Aug 2017 optics.org
Second Sight, the California-based developer of visual prosthetics and retinal implants, will soon begin a feasibility clinical study to assess its Orion cortical visual prosthesis system in human patients, after receiving conditional approval from the US FDA. The terms of the approval allow two US sites, at the University of California at Los Angeles (UCLA) and Baylor College of Medicine in Houston, to enroll up to five patients in total. "This is an exciting milestone for the company, given the potential of Orion to provide useful vision to millions of blind individuals worldwide who have no other option today," said Will McGuire of Second Sight after the new FDA approval. "The Orion team has met all major internal milestones this year and we remain on-track to achieve the company's stated goal of implanting our first Orion patient before year end.”
Orion’s cortical visual prosthesis
Orion is intended to assist patients who experience profound visual impairment or who are completely blind. It is implanted into the surface of the brain near the visual cortex, which it stimulates directly with signals received from a wearable video camera and processed by a portable computer unit. This architecture bypasses the retina and the optic nerve altogether, in an analogous fashion to the principle behind cochlear implants as a treatment for deafness.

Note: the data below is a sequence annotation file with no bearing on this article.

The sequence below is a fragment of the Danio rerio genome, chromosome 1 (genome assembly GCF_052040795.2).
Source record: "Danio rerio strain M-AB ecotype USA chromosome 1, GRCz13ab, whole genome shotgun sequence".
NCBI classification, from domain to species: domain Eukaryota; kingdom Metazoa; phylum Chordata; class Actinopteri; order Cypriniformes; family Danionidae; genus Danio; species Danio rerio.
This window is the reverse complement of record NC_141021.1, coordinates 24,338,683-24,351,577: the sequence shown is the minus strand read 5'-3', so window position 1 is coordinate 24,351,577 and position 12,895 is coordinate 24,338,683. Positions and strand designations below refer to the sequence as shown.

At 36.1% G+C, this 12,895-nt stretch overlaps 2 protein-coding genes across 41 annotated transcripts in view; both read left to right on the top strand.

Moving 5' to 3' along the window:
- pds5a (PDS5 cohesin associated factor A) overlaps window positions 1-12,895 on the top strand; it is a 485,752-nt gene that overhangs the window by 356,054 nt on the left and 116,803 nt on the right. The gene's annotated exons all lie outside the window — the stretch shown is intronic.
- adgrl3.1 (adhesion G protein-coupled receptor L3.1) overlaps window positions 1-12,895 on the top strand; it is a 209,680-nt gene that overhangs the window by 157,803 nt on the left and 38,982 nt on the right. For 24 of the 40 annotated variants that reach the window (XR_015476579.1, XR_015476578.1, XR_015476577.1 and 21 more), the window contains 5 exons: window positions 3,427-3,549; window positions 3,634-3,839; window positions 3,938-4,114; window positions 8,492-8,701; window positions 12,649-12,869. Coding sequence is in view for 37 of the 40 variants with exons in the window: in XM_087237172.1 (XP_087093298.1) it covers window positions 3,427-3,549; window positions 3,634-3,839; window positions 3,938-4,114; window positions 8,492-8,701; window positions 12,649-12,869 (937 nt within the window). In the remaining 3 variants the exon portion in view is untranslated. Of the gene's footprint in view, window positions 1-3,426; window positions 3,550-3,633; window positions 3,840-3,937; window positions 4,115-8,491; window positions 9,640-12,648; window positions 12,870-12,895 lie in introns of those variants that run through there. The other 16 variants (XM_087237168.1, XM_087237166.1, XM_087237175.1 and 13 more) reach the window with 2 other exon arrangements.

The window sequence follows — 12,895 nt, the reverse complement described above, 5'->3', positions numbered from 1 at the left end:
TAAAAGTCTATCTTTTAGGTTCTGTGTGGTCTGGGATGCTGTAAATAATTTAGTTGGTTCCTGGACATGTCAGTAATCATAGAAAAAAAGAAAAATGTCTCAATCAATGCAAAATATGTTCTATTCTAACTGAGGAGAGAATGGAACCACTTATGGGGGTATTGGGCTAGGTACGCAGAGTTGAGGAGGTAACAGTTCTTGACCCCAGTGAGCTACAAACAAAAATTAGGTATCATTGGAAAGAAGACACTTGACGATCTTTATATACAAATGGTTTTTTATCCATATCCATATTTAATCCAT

The approval follows Second Sight's first successful implantation and activation of a visual cortical stimulator in a human subject in October 2016, the initial proof-of-concept for development of the Orion system. In that UCLA study, a 30-year-old patient was implanted with a wireless multichannel neurostimulation system, and was able to perceive and localise individual spots of light with no significant adverse side effects.
Orion represents a significant step for Second Sight beyond its existing development of the Argus II retinal implant, intended for the treatment of Retinitis Pigmentosa and age-related macular degeneration, although the company has said that the new platform requires only relatively minor modifications from the existing product. The Argus II is an epiretinal implant, placed in the inner surface of the retina from where it directly stimulates the innermost ganglion cells and bypasses the retina's other layers. This avoids use of the damaged photoreceptors, instead utilising the still-healthy ganglions which transmit the visual information along the optic nerve.